When hospital security officer Aaron Takenaka makes his rounds, a German shepherd named "Jaro" provides another set of eyes and ears.
"A dog will sense things that I can't. I need to make sure that when he senses something, I'm also aware of that as well," Takenaka said.
In April, The Queen's Medical Center-West Oahu added a two-dog K-9 unit to its security force.
It's the first hospital in the state with security dogs.
"They're working dogs," chief operating officer Susan Murray said. "They come to work and then they go home and live with their trainer."
Queen's West security supervisor Mike Aimoto is teamed with "Westy."
"We've been assisting with several incidents. It's mostly going to be in support of our officers in our normal duties," Aimoto said.
The dogs are trained to sniff out illegal drugs, and can also help diffuse tense situations.
Murray modeled the patrol after K-9 units on the mainland.
"Multiple medical centers East coast, West coast and in the middle have done this quite successfully and have wonderful results," Murray said.
The dogs search the entire facility. Their schedules change day-to-day. The K-9 teams never follow the same route to maintain an element of surprise.
"We do regular patrols -- walk the parking lots, walk the floors," Takenaka said.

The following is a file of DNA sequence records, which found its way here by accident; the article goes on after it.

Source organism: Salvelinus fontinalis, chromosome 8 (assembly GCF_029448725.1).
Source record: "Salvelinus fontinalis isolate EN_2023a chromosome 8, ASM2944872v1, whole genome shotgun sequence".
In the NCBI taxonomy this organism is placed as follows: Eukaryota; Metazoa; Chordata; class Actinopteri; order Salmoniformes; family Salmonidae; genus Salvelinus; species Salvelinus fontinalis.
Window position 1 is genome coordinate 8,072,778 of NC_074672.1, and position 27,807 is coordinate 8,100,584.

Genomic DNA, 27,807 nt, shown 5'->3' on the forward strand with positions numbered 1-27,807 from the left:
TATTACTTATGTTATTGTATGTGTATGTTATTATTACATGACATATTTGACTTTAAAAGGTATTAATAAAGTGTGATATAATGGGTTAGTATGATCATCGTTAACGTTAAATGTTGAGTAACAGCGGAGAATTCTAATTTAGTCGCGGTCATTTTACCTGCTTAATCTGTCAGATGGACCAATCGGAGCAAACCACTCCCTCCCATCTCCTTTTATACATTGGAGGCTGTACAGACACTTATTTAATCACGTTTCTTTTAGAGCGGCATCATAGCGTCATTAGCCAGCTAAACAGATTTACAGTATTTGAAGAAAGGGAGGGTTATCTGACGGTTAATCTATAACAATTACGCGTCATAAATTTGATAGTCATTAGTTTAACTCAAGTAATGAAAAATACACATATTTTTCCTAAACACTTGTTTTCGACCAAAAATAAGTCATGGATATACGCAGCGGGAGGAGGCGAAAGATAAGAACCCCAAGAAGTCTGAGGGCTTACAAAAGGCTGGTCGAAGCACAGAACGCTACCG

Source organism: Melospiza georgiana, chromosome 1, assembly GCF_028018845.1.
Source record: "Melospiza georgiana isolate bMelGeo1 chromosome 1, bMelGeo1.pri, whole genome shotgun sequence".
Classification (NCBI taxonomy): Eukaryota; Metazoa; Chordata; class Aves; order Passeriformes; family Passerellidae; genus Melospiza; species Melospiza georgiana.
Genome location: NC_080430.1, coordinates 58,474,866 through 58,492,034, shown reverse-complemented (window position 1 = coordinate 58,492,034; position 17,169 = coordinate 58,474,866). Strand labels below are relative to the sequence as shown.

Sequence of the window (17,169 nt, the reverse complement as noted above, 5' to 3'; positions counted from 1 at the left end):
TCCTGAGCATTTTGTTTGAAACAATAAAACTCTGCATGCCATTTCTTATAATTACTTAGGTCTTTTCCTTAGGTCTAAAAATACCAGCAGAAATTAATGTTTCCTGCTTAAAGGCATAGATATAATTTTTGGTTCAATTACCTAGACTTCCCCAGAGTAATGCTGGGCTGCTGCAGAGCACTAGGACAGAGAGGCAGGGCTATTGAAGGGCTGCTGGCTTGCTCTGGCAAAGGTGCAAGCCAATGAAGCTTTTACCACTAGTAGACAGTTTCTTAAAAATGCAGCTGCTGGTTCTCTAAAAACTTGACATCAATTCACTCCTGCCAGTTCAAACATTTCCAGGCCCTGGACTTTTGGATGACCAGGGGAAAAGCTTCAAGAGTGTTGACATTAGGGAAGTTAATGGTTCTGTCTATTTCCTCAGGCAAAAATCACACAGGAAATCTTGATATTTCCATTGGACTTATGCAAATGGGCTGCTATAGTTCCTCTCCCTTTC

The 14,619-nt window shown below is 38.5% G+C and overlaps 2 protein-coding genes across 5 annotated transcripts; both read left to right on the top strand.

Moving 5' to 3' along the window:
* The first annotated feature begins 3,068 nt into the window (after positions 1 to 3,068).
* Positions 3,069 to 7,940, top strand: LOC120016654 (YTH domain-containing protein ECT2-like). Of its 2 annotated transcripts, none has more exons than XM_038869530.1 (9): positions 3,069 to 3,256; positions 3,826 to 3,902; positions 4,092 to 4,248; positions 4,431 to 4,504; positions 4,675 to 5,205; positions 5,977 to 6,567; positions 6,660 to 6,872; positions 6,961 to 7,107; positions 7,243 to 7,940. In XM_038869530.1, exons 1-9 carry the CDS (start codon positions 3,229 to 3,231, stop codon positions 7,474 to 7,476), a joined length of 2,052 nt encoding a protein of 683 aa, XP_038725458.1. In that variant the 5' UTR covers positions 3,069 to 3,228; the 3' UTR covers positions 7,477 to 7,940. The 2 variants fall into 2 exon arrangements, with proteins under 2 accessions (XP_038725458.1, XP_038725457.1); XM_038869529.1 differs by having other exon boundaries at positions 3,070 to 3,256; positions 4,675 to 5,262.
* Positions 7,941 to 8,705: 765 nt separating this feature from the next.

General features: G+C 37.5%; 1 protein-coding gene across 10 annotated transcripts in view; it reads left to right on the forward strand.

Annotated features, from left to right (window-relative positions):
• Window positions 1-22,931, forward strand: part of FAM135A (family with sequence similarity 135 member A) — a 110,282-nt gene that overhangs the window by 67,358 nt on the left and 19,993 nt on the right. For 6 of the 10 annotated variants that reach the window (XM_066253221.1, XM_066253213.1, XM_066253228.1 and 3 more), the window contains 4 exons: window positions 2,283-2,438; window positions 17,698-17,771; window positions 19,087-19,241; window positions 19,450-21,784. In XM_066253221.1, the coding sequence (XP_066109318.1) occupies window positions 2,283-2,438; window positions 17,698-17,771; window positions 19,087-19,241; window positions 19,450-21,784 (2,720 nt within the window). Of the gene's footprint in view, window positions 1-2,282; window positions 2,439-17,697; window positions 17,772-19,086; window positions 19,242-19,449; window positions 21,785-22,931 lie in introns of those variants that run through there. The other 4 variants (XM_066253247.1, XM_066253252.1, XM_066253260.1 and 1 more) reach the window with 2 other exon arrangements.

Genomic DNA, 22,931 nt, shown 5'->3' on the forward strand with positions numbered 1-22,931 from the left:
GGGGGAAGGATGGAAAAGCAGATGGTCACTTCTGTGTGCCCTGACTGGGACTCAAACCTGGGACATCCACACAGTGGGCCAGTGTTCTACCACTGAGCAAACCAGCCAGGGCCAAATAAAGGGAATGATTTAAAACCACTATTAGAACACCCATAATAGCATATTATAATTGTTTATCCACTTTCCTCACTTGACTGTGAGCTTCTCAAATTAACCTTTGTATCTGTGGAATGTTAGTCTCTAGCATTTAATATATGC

Despite metal detectors and security cameras, Queen's felt the need for another layer of security. The dogs are trained to find illegal drugs.
Aimoto and Takenaka trained with the dogs for seven weeks in Indiana. Because the dogs were born in the Netherlands, the handlers needed to master commands in Dutch.
"It was the most challenging mentally and physically that I ever encountered," Aimoto said.
Takenaka added that his K-9 has become like a son.
"I treat him as such, make sure he's groomed and his hygiene is up to date," he said.
The dog unit at West Oahu has done so well, Queen's said it may add a similar security team at its main medical center.
Copyright 2016 Hawaii News Now. All rights reserved.
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